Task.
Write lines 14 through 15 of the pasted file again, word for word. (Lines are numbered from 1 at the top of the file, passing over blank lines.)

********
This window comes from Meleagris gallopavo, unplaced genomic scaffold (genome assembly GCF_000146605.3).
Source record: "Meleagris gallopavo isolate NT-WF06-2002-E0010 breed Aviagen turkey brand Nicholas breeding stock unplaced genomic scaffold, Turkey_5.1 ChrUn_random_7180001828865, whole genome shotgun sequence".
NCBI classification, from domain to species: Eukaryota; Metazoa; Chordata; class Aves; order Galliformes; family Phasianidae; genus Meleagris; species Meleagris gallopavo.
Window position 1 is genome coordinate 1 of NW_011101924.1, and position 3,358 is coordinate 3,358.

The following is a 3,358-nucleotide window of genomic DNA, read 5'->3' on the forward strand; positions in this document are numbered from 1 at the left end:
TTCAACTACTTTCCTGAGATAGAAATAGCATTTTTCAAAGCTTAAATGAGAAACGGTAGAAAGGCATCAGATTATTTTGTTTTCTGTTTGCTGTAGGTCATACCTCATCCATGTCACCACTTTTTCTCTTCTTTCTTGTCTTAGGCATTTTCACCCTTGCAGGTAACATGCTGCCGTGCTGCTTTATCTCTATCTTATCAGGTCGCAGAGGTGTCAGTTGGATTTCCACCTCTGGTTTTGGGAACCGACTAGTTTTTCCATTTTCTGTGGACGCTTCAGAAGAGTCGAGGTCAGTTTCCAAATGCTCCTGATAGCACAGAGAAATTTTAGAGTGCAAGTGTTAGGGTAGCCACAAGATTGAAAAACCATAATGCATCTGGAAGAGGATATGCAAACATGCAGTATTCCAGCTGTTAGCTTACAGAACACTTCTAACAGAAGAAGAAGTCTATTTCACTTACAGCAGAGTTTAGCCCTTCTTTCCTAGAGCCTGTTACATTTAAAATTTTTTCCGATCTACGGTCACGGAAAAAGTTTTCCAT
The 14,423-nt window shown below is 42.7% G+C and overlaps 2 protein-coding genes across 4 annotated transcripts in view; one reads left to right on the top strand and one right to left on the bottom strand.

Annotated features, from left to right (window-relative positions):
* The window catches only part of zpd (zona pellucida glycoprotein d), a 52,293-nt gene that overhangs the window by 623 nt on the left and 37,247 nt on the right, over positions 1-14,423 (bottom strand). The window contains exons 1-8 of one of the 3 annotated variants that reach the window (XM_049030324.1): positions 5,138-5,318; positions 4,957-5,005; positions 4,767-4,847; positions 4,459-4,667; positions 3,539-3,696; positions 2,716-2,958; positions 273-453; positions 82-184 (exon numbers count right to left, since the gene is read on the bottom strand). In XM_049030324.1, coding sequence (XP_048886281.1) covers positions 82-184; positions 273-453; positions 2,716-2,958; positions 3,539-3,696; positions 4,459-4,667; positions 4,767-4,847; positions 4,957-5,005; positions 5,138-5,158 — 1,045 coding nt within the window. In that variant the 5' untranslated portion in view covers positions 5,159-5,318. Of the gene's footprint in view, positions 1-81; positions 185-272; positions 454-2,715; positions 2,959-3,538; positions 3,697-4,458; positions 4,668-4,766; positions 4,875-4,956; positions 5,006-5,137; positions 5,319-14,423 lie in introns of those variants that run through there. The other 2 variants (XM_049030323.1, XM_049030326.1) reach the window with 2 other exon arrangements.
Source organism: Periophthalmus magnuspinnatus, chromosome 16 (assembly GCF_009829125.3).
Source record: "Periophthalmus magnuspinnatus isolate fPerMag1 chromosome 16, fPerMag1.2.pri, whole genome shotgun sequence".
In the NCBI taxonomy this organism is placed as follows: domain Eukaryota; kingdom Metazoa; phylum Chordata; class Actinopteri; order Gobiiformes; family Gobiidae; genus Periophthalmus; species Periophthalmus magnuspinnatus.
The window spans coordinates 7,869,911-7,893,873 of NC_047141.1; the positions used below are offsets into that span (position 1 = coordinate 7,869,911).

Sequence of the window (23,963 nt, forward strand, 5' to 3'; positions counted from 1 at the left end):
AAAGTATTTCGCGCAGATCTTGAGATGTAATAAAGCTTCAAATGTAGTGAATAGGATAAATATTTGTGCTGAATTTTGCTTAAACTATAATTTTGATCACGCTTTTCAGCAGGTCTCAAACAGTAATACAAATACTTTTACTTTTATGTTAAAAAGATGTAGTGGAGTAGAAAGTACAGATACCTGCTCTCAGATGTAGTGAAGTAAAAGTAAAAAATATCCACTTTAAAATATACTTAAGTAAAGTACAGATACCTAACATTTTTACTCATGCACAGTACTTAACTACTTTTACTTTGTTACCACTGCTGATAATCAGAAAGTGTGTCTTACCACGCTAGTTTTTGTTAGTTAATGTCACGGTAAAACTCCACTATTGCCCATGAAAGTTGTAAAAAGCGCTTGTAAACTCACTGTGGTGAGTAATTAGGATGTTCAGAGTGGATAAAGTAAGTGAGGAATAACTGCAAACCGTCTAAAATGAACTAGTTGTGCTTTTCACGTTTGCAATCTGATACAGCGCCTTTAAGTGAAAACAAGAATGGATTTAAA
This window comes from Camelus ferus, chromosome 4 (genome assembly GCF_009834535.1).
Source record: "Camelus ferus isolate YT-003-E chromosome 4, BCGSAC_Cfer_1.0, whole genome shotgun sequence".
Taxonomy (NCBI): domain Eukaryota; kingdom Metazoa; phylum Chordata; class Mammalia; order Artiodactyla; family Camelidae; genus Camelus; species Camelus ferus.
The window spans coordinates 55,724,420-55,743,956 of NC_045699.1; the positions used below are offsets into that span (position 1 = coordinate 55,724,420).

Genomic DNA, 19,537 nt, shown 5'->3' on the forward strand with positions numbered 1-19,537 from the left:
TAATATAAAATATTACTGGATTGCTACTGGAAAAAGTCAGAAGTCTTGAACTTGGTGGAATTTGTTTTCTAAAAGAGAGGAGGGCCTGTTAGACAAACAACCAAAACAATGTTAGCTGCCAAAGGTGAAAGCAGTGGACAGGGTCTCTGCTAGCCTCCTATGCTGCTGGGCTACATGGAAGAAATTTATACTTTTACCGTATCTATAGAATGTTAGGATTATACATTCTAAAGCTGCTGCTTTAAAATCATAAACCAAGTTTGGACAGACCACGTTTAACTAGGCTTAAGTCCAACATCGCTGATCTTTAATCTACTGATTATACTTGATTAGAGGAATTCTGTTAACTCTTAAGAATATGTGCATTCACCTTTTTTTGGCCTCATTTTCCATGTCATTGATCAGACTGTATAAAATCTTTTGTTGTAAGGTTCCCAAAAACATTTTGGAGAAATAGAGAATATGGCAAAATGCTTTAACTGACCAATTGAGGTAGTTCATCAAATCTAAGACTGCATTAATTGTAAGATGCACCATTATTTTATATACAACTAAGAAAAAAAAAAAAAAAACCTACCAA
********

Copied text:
Sequence of the window (23,963 nt, forward strand, 5' to 3'; positions counted from 1 at the left end):
AAAGTATTTCGCGCAGATCTTGAGATGTAATAAAGCTTCAAATGTAGTGAATAGGATAAATATTTGTGCTGAATTTTGCTTAAACTATAATTTTGATCACGCTTTTCAGCAGGTCTCAAACAGTAATACAAATACTTTTACTTTTATGTTAAAAAGATGTAGTGGAGTAGAAAGTACAGATACCTGCTCTCAGATGTAGTGAAGTAAAAGTAAAAAATATCCACTTTAAAATATACTTAAGTAAAGTACAGATACCTAACATTTTTACTCATGCACAGTACTTAACTACTTTTACTTTGTTACCACTGCTGATAATCAGAAAGTGTGTCTTACCACGCTAGTTTTTGTTAGTTAATGTCACGGTAAAACTCCACTATTGCCCATGAAAGTTGTAAAAAGCGCTTGTAAACTCACTGTGGTGAGTAATTAGGATGTTCAGAGTGGATAAAGTAAGTGAGGAATAACTGCAAACCGTCTAAAATGAACTAGTTGTGCTTTTCACGTTTGCAATCTGATACAGCGCCTTTAAGTGAAAACAAGAATGGATTTAAA